Thomas Sydenham (1624-1689), known famously as "The English Hippocrates," described the clinical features of rheumatic fever. He called it as "acute febrile polyarthritis." He made the following observations about gout, "The patient goes to bed and sleeps quietly until about two in the morning when he is awakened by a pain which usually seizes the great toe, but sometimes the heel, the calf of the leg or the ankle. The pain resembles that of a dislocated bone and this is immediately succeeded by a chillness, shivering and a slight fever, pain, which is mild in the beginning, grows gradually more violent every hour, so exquisitely painful as not to endure the weight of the clothes nor the shaking of the room from a person walking briskly therein." Ironically, he himself was suffering from gout and renal disease. Thomas Sydenham wrote a classical description of chorea. 
William Heberden (1710-1801) described nodular swellings in osteoarthritis, subsequently known as Heberden's nodes. He described the differences between gout and osteoarthritis. 
Sir Alfred Garrod introduced the term RA as a specific chronic joint disease different from gout and rheumatic fever in his book, Gout and Rheumatic gout (1859). Sir Alfred Baring Garrod described a semiquantitative method for the measurement of uric acid in the serum or urine known as "thread test." It was the first clinical chemical test ever undertaken.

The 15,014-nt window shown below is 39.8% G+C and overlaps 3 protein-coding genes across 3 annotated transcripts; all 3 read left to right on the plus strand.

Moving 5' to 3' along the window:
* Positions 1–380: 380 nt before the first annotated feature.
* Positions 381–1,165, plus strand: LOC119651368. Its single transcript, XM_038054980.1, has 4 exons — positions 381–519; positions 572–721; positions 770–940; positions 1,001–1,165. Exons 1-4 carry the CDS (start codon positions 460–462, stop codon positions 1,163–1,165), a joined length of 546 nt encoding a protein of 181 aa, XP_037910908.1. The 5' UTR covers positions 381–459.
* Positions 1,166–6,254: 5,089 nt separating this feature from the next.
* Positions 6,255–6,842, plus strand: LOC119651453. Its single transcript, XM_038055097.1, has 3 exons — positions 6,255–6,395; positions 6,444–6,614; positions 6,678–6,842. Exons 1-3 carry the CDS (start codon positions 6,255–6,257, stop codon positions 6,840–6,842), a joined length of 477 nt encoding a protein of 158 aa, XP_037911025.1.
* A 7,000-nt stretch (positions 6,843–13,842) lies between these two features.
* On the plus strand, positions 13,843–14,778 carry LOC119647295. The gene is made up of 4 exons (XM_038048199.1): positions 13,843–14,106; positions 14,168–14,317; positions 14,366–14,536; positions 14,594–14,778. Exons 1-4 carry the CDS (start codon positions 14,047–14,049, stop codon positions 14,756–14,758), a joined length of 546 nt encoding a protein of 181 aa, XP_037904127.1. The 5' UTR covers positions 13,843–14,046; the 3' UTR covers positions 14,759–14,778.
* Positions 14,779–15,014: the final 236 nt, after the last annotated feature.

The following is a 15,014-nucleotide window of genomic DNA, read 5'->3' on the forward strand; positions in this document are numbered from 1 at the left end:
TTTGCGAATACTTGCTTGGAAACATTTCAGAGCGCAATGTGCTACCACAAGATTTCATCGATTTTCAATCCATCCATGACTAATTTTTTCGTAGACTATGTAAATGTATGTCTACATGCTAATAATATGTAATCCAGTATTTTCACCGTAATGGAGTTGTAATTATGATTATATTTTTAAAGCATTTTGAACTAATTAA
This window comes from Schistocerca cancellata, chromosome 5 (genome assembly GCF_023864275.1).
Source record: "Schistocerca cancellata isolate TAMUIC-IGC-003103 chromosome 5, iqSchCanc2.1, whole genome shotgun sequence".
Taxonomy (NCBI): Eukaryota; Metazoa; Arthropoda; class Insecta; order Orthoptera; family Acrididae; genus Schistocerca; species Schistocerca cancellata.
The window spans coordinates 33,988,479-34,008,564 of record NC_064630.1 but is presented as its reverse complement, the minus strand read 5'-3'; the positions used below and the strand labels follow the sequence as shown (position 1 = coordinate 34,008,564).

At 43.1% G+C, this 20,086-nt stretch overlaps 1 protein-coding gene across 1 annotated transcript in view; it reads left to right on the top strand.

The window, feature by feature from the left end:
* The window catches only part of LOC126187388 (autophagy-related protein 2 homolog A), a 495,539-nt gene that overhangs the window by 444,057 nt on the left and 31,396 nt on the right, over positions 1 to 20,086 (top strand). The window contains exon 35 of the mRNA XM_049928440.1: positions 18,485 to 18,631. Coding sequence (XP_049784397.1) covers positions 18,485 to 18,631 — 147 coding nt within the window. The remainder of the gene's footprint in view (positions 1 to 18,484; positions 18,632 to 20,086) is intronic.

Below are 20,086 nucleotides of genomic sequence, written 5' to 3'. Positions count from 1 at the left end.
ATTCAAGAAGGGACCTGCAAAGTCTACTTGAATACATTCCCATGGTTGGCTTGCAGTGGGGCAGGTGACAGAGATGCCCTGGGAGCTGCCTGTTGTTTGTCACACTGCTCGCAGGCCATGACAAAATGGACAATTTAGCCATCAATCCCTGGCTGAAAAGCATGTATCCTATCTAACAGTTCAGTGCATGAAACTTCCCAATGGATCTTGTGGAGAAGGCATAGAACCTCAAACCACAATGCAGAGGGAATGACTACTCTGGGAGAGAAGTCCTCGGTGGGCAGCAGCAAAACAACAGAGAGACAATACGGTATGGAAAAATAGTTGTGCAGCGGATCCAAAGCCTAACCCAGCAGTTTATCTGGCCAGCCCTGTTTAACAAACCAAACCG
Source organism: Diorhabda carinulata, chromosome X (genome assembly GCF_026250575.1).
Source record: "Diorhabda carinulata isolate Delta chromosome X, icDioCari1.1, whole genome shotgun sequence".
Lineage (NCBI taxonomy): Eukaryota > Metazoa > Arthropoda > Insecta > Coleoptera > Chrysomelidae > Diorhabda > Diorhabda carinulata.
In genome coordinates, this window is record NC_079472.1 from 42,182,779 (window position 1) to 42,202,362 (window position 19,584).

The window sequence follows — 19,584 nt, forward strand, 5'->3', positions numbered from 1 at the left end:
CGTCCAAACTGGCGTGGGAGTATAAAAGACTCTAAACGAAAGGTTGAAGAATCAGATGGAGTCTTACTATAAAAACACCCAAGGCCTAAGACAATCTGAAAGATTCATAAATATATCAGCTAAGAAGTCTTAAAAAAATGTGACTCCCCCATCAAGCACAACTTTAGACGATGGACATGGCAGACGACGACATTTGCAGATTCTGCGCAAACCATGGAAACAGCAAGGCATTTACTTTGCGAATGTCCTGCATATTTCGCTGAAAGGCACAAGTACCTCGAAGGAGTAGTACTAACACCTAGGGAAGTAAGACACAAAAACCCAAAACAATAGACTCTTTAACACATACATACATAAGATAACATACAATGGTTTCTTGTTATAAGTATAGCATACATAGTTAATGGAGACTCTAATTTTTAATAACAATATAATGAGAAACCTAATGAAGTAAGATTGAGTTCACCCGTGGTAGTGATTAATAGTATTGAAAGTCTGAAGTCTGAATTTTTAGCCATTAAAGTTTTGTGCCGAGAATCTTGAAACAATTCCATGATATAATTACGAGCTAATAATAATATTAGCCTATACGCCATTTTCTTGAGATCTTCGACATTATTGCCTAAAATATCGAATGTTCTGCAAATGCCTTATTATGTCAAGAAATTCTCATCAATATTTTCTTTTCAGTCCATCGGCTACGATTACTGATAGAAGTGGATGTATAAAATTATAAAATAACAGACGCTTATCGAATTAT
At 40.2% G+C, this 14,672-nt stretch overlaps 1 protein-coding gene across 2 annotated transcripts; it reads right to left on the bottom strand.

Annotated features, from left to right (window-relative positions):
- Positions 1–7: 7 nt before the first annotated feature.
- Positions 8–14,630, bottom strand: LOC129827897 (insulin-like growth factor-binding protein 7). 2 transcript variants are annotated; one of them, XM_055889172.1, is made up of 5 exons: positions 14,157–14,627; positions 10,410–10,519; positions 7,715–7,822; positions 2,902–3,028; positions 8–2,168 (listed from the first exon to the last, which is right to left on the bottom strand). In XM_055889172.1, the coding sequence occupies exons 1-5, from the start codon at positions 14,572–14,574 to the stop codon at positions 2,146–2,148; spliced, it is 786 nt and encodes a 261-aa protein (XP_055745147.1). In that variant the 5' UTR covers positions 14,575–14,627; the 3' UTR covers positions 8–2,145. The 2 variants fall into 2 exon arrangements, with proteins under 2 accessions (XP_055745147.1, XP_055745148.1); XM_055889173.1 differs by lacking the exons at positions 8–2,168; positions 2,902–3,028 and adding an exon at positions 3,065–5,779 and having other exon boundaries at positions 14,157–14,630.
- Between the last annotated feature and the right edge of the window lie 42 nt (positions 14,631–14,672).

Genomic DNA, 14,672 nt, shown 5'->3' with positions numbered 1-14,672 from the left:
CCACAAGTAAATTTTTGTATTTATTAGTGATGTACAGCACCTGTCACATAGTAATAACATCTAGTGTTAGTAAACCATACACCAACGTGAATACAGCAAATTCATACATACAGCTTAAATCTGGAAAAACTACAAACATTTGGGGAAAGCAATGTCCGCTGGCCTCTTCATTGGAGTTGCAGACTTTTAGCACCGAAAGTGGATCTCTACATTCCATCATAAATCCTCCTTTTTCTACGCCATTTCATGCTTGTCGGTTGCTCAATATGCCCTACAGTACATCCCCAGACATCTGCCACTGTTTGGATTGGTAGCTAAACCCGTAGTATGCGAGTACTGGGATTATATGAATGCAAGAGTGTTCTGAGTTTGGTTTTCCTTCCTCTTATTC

Sir George F Still described a clinical variant of RA, named after him in 1897.  AR Felty in 1924 described features of a variant, now known as Felty's syndrome. 
Biett and Cazenave described lupus as erythema centrifugum in 1833. In 1851, Cazenave renamed it as Lupus Erythematosus. Kaposi divided lupus into discoid and systemic forms in 1872. Sir William Osler described systemic manifestations of lupus in 1895. 
Progress of Rheumatology in the 20 th Century
Rheumatology developed as a well-recognized specialty of medicine in the 20 th century.
American Physicians, Bernard Comroe and Joseph Lee Hollander, coined the term rheumatologist in 1940. 
1948, a landmark year
1948 was a landmark year in rheumatology as three important discoveries were made in the same year. Hargraves and colleagues discovered the LE cell phenomenon in 1948. They observed nuclear alterations with phagocytosis of the remnants of the nucleus when leucocytes were incubated with the serum of patients with systemic lupus erythematosus (SLE). They demonstrated that the LE cell phenomenon was related to a serum factor present in patients with SLE that reacted with the nuclear material. This factor was subsequently named as antinuclear factor.  Harry M Rose and Erik Waaler discovered RA factor by observing agglutination of sensitized sheep erythrocytes by sera of patients with RA.  This led to the development of a serological test for the diagnosis of RA. Phillip Hench and his colleagues introduced corticosteroids for the treatment of RA in the same year.